Mr. Spider and the Invisible Monkeys! Before you ask, no I haven’t been on the vodka, and they aren’t some wierd band I’ve just discovered either. These are two of my children’s favourite animals. They don’t really exist, but that doesn’t matter to them in the slightest.
S’s imaginary world has really come to life over the past few weeks. D has always had a very vivid imagination, and S seems to be following in her footsteps. When D was about three I remember how much she loved playing with ‘Mr. Spider’ – which was basically my hand. Talk about cheap toys! I’d cup my hand upside down, lay it in the palm of her hand and say that Mr. Spider was tired. D would dutifully go and find a bit of cloth or a blanket for it, (seems strange calling my hand an ‘it’), and would sing it to sleep. Other times Mr. Spider would jump about all over the place, which was basically me just jumping my hand from one bit of furniture to another, and D would go and catch him. Mr. Spider was very popular and very useful for long bus journeys – he didn’t take up any room in my bag, I didn’t have to remember to bring him along and he never broke or ran out of batteries – very handy! (pun intended). Sometimes he’d join us when we went on long walks, when D got tired I’d occupy her by making Mr. Spider balance on walls alongside her, occasionally asking her to catch him because he was falling off, or getting him to jump on her head and hitch a ride.
Another favourite of hers were the’ Invisible Monkeys.’ We walk past a green on the way up the hill into town and there are a number of trees by the path. I can’t even remember how it started but I’d often play at spotting ‘invisible monkeys’ in the trees, D would then try and catch them – often by just waving her arms around, pretending to snatch one from thin air and mimic putting a lead on them too. She’d proudly lead her invisible monkeys to school, some tied to the pushchair with invisible string, others balancing on her shoulders.
On her first day at Primary School last year I walked up the hill with her. Going to her new school was such a big step, for both of us, and I suppose we were both quite nervous; so our favourite silly made-up-monkey game was a great distraction. I dropped her off at the school door, a huge lump in my throat – just as I kissed her goodbye, she whispered conspiratorially in my ear, ‘Remember to feed all the monkeys when you get home.’ I whispered back that I would.
I walked away from the school gates, with a ton of invisible monkeys at my side, and no one to share the game with anymore. I wiped a tear away, and thought I’d imagine feeding the invisible monkeys, that way I’d be fulfilling my promise. I missed her a lot that day….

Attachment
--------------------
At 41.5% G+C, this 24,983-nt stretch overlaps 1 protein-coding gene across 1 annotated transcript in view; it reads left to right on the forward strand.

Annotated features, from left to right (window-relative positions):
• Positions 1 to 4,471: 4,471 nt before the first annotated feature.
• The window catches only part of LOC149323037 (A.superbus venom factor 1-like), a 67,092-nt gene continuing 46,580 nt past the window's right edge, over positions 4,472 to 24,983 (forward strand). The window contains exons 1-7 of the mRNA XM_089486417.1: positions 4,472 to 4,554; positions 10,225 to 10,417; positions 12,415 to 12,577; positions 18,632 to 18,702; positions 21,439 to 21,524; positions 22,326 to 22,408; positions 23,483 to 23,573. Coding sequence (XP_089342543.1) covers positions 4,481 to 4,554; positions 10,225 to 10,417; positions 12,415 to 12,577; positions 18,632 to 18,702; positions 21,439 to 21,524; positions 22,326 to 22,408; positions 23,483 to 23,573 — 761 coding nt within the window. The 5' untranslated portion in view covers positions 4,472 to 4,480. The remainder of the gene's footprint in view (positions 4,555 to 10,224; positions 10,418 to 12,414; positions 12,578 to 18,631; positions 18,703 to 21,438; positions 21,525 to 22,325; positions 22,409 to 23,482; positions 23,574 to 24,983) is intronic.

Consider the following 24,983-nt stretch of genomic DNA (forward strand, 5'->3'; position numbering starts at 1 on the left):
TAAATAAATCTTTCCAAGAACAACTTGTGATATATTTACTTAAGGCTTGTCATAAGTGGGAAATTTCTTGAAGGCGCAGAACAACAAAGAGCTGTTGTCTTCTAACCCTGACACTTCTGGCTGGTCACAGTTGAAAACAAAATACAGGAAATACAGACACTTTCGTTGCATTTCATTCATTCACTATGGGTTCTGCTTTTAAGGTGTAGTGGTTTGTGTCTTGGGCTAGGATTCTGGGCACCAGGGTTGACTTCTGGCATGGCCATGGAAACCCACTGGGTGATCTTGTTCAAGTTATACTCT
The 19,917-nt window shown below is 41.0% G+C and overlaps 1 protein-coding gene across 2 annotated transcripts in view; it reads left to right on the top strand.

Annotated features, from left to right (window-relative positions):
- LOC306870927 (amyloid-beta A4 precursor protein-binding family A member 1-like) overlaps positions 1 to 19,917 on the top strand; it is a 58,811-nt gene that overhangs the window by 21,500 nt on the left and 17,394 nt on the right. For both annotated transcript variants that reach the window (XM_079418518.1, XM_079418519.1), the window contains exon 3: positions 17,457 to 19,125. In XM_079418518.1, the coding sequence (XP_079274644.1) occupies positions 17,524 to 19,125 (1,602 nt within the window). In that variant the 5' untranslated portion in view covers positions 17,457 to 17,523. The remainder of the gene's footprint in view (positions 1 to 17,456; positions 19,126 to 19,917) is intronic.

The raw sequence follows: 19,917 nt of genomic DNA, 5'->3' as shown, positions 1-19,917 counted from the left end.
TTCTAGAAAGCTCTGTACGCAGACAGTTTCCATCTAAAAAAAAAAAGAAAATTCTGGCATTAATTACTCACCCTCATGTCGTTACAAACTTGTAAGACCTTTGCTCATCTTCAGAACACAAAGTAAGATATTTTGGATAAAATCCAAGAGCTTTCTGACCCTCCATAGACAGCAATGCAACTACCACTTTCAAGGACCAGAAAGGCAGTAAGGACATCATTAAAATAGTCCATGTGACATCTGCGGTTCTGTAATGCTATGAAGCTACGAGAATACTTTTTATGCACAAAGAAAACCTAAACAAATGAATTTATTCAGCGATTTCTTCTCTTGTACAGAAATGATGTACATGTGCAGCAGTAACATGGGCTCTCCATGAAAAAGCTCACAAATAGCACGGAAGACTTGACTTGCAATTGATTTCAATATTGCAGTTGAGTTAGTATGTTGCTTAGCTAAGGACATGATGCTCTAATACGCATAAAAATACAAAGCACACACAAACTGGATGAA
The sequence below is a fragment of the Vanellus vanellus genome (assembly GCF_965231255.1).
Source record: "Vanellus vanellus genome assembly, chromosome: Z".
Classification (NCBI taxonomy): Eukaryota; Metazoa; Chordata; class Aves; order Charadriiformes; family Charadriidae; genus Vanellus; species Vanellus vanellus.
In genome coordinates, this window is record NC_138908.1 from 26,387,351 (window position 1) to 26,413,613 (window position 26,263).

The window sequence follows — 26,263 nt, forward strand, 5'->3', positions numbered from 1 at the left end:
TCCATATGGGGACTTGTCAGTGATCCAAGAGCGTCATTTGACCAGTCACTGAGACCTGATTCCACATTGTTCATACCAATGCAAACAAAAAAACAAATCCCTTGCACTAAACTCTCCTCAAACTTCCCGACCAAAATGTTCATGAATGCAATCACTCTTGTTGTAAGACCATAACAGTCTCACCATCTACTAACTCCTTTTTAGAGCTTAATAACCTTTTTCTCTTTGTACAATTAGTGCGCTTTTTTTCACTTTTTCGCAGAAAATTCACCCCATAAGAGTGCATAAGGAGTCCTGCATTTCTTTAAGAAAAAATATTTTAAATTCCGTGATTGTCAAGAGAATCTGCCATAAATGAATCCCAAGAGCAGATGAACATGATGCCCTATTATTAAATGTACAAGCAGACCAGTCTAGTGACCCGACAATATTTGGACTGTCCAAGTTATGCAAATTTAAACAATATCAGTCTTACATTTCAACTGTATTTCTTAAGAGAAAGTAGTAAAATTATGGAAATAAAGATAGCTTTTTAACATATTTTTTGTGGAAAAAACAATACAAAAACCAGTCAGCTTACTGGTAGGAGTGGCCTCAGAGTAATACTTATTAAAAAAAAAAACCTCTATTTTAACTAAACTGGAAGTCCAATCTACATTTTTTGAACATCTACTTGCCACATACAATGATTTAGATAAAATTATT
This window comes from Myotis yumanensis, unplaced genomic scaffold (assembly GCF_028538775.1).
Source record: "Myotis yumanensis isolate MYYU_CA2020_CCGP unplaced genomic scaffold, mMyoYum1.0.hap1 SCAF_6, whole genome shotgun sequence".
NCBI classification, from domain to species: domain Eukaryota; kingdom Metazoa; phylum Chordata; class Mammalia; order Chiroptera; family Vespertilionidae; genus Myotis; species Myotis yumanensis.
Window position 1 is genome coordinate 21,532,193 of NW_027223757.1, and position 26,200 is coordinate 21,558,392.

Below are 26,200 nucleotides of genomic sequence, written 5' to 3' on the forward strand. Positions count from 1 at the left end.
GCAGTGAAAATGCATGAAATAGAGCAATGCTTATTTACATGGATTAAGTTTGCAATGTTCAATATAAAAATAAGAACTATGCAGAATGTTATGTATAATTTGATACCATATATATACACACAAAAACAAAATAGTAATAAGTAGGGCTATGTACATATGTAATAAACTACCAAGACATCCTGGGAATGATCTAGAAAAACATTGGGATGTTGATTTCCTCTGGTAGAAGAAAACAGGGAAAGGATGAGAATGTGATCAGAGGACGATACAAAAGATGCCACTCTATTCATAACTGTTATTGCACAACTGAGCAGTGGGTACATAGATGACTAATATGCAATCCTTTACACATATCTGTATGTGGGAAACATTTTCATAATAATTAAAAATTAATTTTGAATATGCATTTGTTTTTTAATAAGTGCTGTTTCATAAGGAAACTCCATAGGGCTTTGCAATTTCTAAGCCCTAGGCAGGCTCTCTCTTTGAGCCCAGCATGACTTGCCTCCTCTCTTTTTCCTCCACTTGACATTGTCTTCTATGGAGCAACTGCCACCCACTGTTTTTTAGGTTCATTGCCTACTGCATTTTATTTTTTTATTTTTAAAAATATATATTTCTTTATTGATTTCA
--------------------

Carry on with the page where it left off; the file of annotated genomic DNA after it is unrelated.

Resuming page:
As D’s got a bit older she’s kind of grown out of the monkeys and Mr. Spider, which I’ve quietly felt a bit sad about, because they were fun games to play and because it means D is growing up – which of course is no bad thing really, it just makes me a bit wistful sometimes.
On the other hand, S has just got to the right age for this kind of play. Last week I thought I’d try re-introducing our imaginary friends and they’ve gone down a storm. Mr. Spider often climbs precariously along the wall at the bottom of the hill while S giggles and tries to get him to jump off onto his shoulder and the monkeys regularly allow themselves to be caught and walked to and from school. The windy path, overlooked with cherry trees and surrounded by undergrowth is now officially a jungle inhabited by tigers and giraffes, invisible ones of course.
The really nice thing is that D seems happy to revisit her old playmates too, and happily passes S the none-existent, invisible monkey leads, and holds them still while S scoops them up into his arms. Today she ordered S to ‘Go find a giraffe!’ so she’s thoroughly enjoying the make-believe again. The fact that this is a no props kind of play is great, even they can’t argue over completely made up animals.
I must stress I don’t play these games all the time, that wouldn’t be ‘imaginative games’, that would be ‘mental illness.’ Looking at the world through their eyes is fascinating and funny, and I’m very happy to play along with them. The thing is, when I’m old and grey and my kids have grown up and fled the nest, in my mind’s eye, I’ll still see the invisible monkeys hanging about in those trees., I just won’t have anyone to catch them with. Right now, I’m treasuring the times we have and wishing time wouldn’t snatch my babies away quite so quickly.
I’ve just had an absolutely fantastic link sent me. You HAVE to watch this!!!! It’s all about little monkeys! http://www.youtube.com/watch?v=g3mFtW1A2oM&feature=related